23 4 / 2014

Of course they know.

[That Vulture article from April 2013]

I love this friendship.

(via captaingalaga)

22 4 / 2014



(art shamelessly stolen from myself)

So a friend told me after watching Captain America: The Winter Soldier, she was really interested in seeing more of Bucky, especially in the comics, so I put together this guide for her, although I figure it benefits anyone else who…

22 4 / 2014


SOMEONE WHO KNOWS MORE ABOUT THE CTHULHU MYTHOS NEEDS TO FINISH THIS. I completely forgot that I had this lying around, I just re-read it, and it ends on a fucking cliff-hanger that I have no idea how to resolve, and basically what I’m saying is that I’m the worst. 

"Kaiju F’tagn": rated T for Lovecraftian horror, based on a prompt ages ago wanting a Cthulhu mythos crossover. When have I ever been able to resist cosmic horror? Answer: never.

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21 4 / 2014


"It’s impossible to read that guy."

No no no. He’s a good public servant. A useful, succinct report is a joy to read; a hastily cobbled-together mess of A4 will make you want to peel the writer’s skin off. Especially if you’re expected to act on that report.

Reblogged for my wife.

Honestly, the more I see of the Captain, the more I fucking adore that character.  

(Source: confidentialityspice)

21 4 / 2014



Photographer: Izzy Berdan
Model: Aaron Foster
Please do not remove credit

(Source: nathansummers, via ilikelookingatnakedmen)

21 4 / 2014



(Source: thecheeziersnack, via lywinis)

21 4 / 2014

driver270 asked: YOU WATCHED THE RED GREEN SHOW!?!?!? *Maintains composure.* Do you have any favourite sketches from that show?


Erm, no, as I said - I didn’t watch it.  I only caught the tail end of episodes, so I know basically nothing about it, sorry.  ^^;

Quando omni flunkus moritati.

21 4 / 2014

Why am I only just now noticing that Hawkeye’s costume appears to consist of a purple arrow aimed toward his crotch?  For pete’s sake, people, this is supposed to be a kid’s show.  All he’s missing is ‘THE LEGEND’ printed across his collarbones.  

(Source: luvindowney, via lywinis)

21 4 / 2014


Monty Python’s The Meaning of Life (1983). Dir. Terry Jones.

This song actually does help, some days.  It’s like the inverse of Tim Minchin’s Not Perfect, but it has the exact same effect.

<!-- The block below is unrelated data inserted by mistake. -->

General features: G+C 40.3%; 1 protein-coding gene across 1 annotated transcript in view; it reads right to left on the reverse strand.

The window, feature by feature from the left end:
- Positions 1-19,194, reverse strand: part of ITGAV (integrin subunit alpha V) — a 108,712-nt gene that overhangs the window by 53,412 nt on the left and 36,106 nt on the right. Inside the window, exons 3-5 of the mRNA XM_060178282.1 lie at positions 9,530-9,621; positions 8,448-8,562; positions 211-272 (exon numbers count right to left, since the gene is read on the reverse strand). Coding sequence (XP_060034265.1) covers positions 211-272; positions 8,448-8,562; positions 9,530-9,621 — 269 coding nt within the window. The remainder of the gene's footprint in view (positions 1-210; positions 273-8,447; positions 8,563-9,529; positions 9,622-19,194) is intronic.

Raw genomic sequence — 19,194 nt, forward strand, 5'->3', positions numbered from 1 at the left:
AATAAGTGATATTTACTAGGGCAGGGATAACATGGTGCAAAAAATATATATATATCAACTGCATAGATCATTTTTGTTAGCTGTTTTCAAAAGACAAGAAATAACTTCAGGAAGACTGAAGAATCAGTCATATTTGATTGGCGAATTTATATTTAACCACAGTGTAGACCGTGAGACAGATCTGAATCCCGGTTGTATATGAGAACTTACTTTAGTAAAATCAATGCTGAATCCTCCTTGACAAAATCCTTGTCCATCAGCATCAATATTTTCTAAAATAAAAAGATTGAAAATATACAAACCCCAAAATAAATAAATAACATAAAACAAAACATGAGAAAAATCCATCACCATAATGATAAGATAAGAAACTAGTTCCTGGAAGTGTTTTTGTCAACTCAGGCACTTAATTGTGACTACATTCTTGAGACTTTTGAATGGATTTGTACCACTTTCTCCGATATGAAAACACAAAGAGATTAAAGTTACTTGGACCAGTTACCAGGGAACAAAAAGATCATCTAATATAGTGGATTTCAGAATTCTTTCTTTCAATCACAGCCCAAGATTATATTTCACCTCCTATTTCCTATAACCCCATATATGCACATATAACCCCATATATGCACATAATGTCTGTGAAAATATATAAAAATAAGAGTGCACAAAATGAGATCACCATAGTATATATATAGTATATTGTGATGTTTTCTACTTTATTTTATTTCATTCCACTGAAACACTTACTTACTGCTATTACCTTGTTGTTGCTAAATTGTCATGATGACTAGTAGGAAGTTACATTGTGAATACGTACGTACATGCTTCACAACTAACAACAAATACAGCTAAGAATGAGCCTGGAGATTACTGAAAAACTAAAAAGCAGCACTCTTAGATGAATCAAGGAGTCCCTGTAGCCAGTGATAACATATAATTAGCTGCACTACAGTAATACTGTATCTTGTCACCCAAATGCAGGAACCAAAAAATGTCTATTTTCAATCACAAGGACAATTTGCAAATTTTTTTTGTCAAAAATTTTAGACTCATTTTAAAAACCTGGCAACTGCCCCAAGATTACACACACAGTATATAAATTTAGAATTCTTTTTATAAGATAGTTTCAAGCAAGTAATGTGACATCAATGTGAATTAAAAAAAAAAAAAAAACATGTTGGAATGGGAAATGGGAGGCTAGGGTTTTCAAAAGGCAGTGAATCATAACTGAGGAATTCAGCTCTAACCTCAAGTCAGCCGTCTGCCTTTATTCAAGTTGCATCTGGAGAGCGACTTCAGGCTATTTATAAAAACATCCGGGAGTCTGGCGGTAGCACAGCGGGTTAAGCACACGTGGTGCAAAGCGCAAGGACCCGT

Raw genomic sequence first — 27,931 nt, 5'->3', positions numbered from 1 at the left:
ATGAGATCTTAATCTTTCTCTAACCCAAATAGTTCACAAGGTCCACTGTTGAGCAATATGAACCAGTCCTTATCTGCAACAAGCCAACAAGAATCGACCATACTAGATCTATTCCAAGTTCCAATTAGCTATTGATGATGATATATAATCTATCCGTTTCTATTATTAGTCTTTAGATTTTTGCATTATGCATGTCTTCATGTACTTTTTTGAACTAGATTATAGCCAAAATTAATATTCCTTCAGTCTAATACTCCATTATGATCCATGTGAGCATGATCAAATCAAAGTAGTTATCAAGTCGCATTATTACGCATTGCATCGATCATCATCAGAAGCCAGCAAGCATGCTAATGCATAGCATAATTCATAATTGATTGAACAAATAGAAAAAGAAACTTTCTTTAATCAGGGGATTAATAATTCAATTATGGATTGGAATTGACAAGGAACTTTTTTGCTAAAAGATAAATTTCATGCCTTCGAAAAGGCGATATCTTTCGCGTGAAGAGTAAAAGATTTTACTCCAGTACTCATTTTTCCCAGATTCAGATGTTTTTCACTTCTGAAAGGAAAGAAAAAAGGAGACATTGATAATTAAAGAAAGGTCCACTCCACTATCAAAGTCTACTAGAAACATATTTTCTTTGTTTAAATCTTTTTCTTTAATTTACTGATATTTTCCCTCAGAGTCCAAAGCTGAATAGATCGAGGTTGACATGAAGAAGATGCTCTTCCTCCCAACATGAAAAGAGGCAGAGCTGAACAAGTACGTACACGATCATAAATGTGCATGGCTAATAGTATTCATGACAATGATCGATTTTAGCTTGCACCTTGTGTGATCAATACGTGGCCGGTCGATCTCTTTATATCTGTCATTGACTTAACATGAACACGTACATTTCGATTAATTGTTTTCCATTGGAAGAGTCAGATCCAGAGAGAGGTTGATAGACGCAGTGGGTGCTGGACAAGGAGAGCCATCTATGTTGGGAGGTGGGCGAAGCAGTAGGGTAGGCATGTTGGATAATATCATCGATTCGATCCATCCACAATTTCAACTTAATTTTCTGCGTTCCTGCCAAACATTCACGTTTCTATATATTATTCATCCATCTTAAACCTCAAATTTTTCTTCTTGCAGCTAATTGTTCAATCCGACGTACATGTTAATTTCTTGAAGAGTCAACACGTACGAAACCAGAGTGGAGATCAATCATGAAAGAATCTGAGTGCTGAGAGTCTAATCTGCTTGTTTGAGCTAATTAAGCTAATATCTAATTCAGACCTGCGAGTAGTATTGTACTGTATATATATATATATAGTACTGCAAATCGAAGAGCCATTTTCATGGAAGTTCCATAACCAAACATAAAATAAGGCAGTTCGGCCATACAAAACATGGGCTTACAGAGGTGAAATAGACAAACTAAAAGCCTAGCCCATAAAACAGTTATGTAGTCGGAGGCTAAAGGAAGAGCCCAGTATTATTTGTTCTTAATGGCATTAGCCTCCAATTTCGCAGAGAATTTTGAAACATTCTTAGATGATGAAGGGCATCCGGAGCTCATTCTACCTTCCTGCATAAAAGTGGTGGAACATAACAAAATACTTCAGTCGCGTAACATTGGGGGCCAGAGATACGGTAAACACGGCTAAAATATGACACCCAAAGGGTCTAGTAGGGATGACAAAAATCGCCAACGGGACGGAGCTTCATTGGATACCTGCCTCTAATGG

(via youneedtostrut)

21 4 / 2014


Handmade Swords - Earil

  • By Peter Lyon of Weta Workshop
  • Edition Size: 1
  • Measurements: Blade length: 915mm (36”). Overall length: 1217mm (48”). Weight: 1.94Kg (4 pounds 4 ounces). Balance point: 71mm (2.8”) along blade, measured from the shoulder of the blade

The sword has been made especially for the Weta Cave and Weta’s Online Shop to sell to the public. It is similar to late medieval European longswords, but with design flourishes transform it into a piece of art as well. A longsword is light enough and balanced to be used with one hand, but it can also be used two handed for powerful cutting blows. The blade is broad for much of its length, making for strong cuts, but comes to an acute point for effective thrusts, making this a true cut-and-thrust sword.

The individual parts have shapes and detail lines that blend into each other and continue into the next component, so that shapes continue even as the materials change, and the shapes of all the hilt parts draw the eye towards the diamond shaped bosses in the centre of the grip, filled with polished Paua (New Zealand abalone) shell each side. At the same time there is a strong central line through the hilt and along the blade, emphasising the straight and symmetrical shapes of the sword.

This sword has many nautical features which led me to the name, “Aearil”, which in Elvish means “Gleaming Ocean”. 

The straight blade is ground from spring steel bar, and has been heat treated to give the best possible combination of toughness and edge hardness. Historically blades were forged into shape and to remove flaws in the steel, but the consistency and high specifications of modern steels mean this is no longer necessary.

The bevelled edge is blunted for safety and display, but could just as easily be sharpened for cutting tests. The tang of the blade is strong and wide, and passes through the cross guard, grip and pommel, and is peened over the end of the pommel for maximum strength.

The cross guard is cut from a block of mild steel. From the centre block it projects along the blade and towards the ends, which are split into a fork. This is an unusual feature which I don’t recall being used on a sword before. The cross is set onto the shoulders of the blade for extra strength and stability, as was done on medieval European swords to prevent the cross becoming loose and rattling through use.

The grip is made of beech wood, covered with leather. Thin cords under the leather create the designs, and the leather has been carefully tooled to fit into all the shapes created by the cords. The grip was mostly drilled out then fitted by heating the tang and burning out the remaining wood for a tight fit, and finally glued in place. It is a two handed grip; the foregrip is straight to give a strong gripping surface, while the waisted shape of the upper grip encourages the second hand to nestle into the inside curves of the pommel.

The mild steel pommel is also a counterweight for the blade. It is shaped somewhat like a fish tail, with curved and recessed faces to add interesting shapes, and also to remove weight and get the best possible balance for the sword overall. The pommel was set tight onto the tapering tang before the end was peened over.

Source: Copyright © 2014 Weta Ltd.